Sorry if this is a silly question.

It is my understanding that modern exchanges have "circuit breakers" which halt trading for a duration of minutes when there is significant volatility / price movements. So why do we still witness flash crashes such as the famous May 6 2010.

I'm not asking what causes flash crashes. I'm asking why circuit breakers don't prevent them.

  • 1
    $\begingroup$ @AlexC fair enough. Let's limit the question to cash equity markets only then $\endgroup$
    – Kian
    Oct 16, 2016 at 13:44

1 Answer 1


As a preamble.

There are two types of "circuit breakers"

  1. if the price goes outside a (long term or static) corridor defined as yesterday close +/-p% (very often p is a multiple of the long term volatility): "stop the market" and "reopen";
  2. if the price goes outside a (short term or dynamic) corridor defined as previous trade price +/-q%: "stop the market" and "reopen".

Then you can "stop" and "reopen" different ways:

  • Stop can be from really reject / cancel any order to accept orders only in one direction
  • Reopen is often implementing a fixing auction after at least M minutes.

You will find more information in this consultation paper for Olso Exchange.

Moreover, there is not a concensus among exchanges to know if the rules (and especially p and q) should be publicly disclosed or not. For instance Germany is in favour of secrecy where France is not.

To answer directly to your question:

Yes: circuit breakers prevent "flash crashes" every day (see for instance High Frequency Trading and Mini Flash Crashes, by Anton Golub, John Keane, Ser-Huang Poon). Nevertheless you can see a flash crash before the activation of the circuit breaker. The question is then "should the market have been closed sooner?". In my opinion it is a never ending story: you can stop markets very often and "avoid" too large flash crashes, or you can accept wider variations of prices but have a more consistent liquidity across the market. Remember the issues of having several components of an index suspended, but ETFs "pegged on it" open to trade... (have a look at US EQUITY MARKET STRUCTURE: LESSONS FROM AUGUST 24, by blackrock).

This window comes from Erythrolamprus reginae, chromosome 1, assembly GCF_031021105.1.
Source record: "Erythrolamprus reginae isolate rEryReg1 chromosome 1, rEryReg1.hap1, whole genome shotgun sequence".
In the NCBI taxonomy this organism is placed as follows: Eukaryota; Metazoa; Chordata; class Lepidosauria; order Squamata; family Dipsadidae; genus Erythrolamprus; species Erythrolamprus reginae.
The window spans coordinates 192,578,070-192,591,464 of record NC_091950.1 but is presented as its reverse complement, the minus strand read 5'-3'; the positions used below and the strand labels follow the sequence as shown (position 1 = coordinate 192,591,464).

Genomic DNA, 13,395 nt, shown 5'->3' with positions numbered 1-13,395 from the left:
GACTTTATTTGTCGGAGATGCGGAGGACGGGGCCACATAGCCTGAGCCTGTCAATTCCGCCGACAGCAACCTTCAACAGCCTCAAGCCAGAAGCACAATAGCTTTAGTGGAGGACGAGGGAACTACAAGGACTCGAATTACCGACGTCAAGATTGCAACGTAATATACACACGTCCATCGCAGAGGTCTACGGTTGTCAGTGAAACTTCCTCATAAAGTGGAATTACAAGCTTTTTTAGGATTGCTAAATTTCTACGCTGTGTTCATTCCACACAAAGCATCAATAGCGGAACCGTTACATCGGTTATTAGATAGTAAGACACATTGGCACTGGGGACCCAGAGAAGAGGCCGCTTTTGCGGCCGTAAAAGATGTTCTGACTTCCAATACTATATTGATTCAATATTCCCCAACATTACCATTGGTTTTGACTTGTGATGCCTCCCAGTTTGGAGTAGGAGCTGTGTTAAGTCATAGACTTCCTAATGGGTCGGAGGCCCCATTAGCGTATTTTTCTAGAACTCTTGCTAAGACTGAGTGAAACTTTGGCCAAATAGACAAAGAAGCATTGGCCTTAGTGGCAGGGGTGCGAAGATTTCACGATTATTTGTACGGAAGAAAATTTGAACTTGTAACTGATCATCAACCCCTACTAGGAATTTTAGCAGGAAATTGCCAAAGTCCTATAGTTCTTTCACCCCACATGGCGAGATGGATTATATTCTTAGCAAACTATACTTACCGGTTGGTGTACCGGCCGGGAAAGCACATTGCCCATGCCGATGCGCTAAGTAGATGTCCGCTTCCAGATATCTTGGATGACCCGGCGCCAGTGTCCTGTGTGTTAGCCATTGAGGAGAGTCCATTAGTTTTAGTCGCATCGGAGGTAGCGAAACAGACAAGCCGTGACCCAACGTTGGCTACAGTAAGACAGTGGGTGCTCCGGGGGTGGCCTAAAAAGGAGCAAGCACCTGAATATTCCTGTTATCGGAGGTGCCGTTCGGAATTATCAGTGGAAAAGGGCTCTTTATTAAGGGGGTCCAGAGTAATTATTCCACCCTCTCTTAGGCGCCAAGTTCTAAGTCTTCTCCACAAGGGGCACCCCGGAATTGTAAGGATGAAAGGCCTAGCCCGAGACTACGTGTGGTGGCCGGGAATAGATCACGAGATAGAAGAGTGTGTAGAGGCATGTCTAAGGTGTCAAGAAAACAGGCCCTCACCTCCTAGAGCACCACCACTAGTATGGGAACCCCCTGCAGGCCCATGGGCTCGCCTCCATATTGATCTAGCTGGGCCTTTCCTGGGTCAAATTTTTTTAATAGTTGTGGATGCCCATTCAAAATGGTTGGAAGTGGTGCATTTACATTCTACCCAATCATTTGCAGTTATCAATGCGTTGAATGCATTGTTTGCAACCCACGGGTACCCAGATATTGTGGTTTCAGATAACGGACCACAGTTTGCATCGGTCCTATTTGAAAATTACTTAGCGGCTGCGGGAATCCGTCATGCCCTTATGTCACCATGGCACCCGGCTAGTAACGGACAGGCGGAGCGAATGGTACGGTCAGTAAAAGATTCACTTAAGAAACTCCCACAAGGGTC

The point is to have enough liquidity providers to prevent most flash crashes, but you will never demand to a liquidity provider to "catch a falling knife"... It is the role of the exhanges (with the support of regulators) to find ways and mechanisms so that specialists (not in the old sense but in a new one, to be defined) provide enough liquidity to prevent "stupid" flash crashes.

The last one on the Sterling was probably not a "stupid" one: as a liquidity provider, it seems natural (and a good risk management practice) to stop providing liquidity in the turmoil of the Brexit when the Sterling is going down...


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